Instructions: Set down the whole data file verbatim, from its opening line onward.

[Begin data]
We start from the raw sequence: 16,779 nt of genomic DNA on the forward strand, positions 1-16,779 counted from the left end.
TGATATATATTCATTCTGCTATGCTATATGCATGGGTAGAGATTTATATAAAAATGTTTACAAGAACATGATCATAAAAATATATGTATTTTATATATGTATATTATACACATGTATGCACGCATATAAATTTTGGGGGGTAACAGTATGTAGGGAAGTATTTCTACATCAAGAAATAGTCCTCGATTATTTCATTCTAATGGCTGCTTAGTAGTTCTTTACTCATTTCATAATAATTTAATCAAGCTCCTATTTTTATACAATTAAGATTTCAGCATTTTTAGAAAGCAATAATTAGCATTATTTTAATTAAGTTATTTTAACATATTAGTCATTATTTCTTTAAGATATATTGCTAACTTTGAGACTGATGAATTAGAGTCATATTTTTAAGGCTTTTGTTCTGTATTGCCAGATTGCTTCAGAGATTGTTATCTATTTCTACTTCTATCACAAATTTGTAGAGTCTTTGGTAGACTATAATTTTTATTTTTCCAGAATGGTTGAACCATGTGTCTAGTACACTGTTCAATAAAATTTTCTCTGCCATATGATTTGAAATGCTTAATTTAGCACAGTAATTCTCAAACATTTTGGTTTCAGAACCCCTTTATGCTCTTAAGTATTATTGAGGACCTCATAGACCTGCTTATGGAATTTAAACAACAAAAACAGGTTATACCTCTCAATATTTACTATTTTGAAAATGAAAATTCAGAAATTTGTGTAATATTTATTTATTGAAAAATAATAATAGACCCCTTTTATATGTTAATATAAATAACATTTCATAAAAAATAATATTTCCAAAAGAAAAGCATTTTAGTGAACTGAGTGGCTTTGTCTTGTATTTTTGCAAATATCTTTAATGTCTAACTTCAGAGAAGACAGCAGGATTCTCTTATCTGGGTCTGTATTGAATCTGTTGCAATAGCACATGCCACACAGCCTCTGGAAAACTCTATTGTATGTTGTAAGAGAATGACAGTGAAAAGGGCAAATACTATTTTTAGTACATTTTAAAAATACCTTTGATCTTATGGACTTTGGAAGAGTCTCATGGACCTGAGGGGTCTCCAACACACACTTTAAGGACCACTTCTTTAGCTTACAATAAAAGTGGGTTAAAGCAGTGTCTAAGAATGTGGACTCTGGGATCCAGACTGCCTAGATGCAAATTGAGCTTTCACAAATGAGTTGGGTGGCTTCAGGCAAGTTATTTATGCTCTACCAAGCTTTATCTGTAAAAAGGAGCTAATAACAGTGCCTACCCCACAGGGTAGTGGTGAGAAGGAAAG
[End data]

We start from the raw sequence: 16,779 nt of genomic DNA on the forward strand, positions 1-16,779 counted from the left end.
TGATATATATTCATTCTGCTATGCTATATGCATGGGTAGAGATTTATATAAAAATGTTTACAAGAACATGATCATAAAAATATATGTATTTTATATATGTATATTATACACATGTATGCACGCATATAAATTTTGGGGGGTAACAGTATGTAGGGAAGTATTTCTACATCAAGAAATAGTCCTCGATTATTTCATTCTAATGGCTGCTTAGTAGTTCTTTACTCATTTCATAATAATTTAATCAAGCTCCTATTTTTATACAATTAAGATTTCAGCATTTTTAGAAAGCAATAATTAGCATTATTTTAATTAAGTTATTTTAACATATTAGTCATTATTTCTTTAAGATATATTGCTAACTTTGAGACTGATGAATTAGAGTCATATTTTTAAGGCTTTTGTTCTGTATTGCCAGATTGCTTCAGAGATTGTTATCTATTTCTACTTCTATCACAAATTTGTAGAGTCTTTGGTAGACTATAATTTTTATTTTTCCAGAATGGTTGAACCATGTGTCTAGTACACTGTTCAATAAAATTTTCTCTGCCATATGATTTGAAATGCTTAATTTAGCACAGTAATTCTCAAACATTTTGGTTTCAGAACCCCTTTATGCTCTTAAGTATTATTGAGGACCTCATAGACCTGCTTATGGAATTTAAACAACAAAAACAGGTTATACCTCTCAATATTTACTATTTTGAAAATGAAAATTCAGAAATTTGTGTAATATTTATTTATTGAAAAATAATAATAGACCCCTTTTATATGTTAATATAAATAACATTTCATAAAAAATAATATTTCCAAAAGAAAAGCATTTTAGTGAACTGAGTGGCTTTGTCTTGTATTTTTGCAAATATCTTTAATGTCTAACTTCAGAGAAGACAGCAGGATTCTCTTATCTGGGTCTGTATTGAATCTGTTGCAATAGCACATGCCACACAGCCTCTGGAAAACTCTATTGTATGTTGTAAGAGAATGACAGTGAAAAGGGCAAATACTATTTTTAGTACATTTTAAAAATACCTTTGATCTTATGGACTTTGGAAGAGTCTCATGGACCTGAGGGGTCTCCAACACACACTTTAAGGACCACTTCTTTAGCTTACAATAAAAGTGGGTTAAAGCAGTGTCTAAGAATGTGGACTCTGGGATCCAGACTGCCTAGATGCAAATTGAGCTTTCACAAATGAGTTGGGTGGCTTCAGGCAAGTTATTTATGCTCTACCAAGCTTTATCTGTAAAAAGGAGCTAATAACAGTGCCTACCCCACAGGGTAGTGGTGAGAAGGAAAG